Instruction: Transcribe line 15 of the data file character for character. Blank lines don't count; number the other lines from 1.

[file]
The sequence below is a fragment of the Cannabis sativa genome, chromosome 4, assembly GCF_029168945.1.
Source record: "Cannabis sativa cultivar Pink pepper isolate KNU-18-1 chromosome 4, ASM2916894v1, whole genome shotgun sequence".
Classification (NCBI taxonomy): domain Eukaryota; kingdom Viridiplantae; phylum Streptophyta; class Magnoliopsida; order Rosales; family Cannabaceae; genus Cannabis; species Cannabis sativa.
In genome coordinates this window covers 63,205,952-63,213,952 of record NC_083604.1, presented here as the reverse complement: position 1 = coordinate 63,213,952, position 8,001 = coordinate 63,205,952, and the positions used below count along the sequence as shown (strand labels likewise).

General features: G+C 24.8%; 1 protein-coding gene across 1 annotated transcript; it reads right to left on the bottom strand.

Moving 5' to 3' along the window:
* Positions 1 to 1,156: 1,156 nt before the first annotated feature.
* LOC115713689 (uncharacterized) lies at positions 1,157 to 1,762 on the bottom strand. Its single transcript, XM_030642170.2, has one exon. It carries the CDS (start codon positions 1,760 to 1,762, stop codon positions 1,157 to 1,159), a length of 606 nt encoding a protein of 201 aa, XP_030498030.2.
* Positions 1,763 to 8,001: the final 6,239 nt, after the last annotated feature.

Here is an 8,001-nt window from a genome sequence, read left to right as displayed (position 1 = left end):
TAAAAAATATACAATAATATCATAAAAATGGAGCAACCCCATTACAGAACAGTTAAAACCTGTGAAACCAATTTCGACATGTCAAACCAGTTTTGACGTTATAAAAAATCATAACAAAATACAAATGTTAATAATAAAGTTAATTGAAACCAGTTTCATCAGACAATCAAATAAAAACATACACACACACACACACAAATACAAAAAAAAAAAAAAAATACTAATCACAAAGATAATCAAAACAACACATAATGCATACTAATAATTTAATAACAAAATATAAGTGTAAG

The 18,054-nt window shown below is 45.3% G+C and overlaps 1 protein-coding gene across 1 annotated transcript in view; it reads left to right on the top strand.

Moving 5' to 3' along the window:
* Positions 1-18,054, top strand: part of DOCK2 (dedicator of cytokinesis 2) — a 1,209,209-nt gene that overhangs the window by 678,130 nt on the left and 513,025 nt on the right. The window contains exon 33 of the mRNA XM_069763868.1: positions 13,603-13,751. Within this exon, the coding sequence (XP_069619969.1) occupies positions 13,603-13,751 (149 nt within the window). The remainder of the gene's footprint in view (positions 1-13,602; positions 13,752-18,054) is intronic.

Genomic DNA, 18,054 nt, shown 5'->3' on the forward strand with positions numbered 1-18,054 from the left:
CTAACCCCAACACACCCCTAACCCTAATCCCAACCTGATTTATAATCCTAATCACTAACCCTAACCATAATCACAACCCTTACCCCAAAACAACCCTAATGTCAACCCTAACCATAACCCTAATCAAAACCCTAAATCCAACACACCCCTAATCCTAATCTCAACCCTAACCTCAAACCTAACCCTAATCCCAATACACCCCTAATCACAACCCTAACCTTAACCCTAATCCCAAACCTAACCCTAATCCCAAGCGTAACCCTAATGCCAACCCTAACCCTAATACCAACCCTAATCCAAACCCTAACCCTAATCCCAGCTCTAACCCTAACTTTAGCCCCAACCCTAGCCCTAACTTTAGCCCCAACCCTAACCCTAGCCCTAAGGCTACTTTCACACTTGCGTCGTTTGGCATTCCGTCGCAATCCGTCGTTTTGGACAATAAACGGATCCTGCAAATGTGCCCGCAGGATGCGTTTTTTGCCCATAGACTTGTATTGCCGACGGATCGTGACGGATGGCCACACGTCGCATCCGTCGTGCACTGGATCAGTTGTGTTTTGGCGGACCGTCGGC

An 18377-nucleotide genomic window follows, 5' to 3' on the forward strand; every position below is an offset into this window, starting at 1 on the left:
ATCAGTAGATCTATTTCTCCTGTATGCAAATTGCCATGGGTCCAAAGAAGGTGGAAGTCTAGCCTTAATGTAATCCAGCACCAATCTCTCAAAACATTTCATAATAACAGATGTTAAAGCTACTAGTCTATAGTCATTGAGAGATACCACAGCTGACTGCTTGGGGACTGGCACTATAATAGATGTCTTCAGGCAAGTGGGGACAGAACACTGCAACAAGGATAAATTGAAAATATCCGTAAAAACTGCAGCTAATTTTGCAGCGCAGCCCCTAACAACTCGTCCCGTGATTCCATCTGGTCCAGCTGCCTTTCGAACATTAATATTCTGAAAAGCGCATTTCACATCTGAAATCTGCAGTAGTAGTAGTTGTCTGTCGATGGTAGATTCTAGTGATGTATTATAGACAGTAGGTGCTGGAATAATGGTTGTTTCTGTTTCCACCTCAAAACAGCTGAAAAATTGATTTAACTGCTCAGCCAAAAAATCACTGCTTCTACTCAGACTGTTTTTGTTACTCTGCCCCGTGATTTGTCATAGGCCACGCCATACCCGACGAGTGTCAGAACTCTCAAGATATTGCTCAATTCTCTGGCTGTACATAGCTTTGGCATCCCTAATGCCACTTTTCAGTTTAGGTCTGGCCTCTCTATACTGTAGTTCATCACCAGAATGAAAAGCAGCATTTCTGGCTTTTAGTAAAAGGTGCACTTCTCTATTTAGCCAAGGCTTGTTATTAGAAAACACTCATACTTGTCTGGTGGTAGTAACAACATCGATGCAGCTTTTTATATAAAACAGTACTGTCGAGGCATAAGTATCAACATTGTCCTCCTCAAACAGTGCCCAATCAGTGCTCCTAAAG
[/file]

Genomic DNA, 18,054 nt, shown 5'->3' on the forward strand with positions numbered 1-18,054 from the left: